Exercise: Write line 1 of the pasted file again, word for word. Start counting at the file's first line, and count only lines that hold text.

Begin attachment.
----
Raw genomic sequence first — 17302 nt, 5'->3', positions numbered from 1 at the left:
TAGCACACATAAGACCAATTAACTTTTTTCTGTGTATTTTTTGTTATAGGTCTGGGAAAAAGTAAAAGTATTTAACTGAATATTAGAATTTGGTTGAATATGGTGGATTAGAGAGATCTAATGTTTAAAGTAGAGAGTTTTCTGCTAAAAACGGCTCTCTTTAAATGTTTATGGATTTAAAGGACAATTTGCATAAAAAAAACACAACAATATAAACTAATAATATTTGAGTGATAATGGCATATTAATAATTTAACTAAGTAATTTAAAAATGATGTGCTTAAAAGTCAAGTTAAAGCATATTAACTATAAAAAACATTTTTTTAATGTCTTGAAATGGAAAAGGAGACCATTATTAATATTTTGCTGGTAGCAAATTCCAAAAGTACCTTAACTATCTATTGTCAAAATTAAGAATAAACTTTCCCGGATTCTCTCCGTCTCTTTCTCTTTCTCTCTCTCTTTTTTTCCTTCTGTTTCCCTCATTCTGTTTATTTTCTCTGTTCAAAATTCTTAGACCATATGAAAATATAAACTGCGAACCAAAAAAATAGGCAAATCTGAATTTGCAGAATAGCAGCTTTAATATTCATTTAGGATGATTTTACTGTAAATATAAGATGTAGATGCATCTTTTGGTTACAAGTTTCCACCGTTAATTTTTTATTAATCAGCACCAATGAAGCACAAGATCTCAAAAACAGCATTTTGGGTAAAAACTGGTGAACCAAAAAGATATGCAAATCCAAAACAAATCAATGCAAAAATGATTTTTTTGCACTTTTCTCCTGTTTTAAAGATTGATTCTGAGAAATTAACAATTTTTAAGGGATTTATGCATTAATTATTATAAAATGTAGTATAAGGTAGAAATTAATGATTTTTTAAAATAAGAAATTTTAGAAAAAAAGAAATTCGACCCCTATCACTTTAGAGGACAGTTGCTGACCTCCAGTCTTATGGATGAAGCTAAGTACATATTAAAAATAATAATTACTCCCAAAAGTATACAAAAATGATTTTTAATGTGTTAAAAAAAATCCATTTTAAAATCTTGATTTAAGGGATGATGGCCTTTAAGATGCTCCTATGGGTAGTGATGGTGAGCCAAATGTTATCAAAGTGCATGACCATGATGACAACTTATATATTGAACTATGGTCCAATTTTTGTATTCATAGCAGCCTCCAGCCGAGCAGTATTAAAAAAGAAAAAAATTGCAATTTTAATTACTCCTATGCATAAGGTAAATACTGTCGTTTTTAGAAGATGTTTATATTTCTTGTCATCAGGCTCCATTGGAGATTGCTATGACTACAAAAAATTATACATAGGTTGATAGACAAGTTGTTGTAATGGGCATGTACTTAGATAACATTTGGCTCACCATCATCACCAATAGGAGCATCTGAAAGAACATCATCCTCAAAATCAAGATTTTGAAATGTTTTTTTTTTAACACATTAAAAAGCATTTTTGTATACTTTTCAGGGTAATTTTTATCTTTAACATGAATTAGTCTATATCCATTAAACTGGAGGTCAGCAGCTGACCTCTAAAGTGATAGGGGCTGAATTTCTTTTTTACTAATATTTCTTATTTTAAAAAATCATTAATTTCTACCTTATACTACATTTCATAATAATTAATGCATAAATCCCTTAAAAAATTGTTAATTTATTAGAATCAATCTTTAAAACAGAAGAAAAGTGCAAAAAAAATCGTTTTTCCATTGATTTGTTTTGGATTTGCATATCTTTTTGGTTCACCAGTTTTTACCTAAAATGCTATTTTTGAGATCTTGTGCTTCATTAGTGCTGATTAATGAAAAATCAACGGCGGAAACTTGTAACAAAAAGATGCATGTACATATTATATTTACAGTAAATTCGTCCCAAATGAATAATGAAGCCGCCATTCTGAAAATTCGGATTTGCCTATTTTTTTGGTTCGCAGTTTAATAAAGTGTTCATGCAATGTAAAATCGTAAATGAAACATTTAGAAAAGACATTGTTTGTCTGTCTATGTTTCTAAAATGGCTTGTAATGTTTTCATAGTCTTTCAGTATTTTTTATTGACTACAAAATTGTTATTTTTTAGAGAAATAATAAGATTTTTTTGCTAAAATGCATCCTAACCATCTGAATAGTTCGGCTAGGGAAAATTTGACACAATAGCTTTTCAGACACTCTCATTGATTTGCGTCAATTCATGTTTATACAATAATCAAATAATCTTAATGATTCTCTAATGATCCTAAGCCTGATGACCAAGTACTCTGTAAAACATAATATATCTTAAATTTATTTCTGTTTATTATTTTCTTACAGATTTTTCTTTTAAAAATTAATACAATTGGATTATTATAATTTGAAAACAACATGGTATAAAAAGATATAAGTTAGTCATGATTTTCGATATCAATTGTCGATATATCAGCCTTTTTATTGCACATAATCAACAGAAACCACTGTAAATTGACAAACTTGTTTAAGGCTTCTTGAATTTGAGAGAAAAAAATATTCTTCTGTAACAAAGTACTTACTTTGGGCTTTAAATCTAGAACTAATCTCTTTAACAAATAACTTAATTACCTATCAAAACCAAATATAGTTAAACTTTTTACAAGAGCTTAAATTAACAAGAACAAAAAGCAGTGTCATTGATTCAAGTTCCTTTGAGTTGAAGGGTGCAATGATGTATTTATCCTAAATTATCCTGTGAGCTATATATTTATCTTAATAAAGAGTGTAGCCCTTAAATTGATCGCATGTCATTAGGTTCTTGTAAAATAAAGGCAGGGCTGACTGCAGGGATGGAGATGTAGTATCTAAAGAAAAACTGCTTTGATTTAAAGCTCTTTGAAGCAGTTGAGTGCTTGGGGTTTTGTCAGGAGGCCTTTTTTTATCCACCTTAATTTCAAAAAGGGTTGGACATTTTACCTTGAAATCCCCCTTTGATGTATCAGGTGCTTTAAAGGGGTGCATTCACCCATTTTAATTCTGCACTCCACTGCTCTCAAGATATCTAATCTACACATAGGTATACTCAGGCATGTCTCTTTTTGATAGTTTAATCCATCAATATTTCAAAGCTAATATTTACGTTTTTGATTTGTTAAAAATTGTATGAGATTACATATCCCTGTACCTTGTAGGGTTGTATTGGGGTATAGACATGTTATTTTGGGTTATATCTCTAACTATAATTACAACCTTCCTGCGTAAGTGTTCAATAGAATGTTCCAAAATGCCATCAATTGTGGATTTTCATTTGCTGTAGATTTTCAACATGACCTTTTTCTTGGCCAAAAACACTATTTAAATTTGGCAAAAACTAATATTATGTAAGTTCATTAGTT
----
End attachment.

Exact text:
Raw genomic sequence first — 17302 nt, 5'->3', positions numbered from 1 at the left: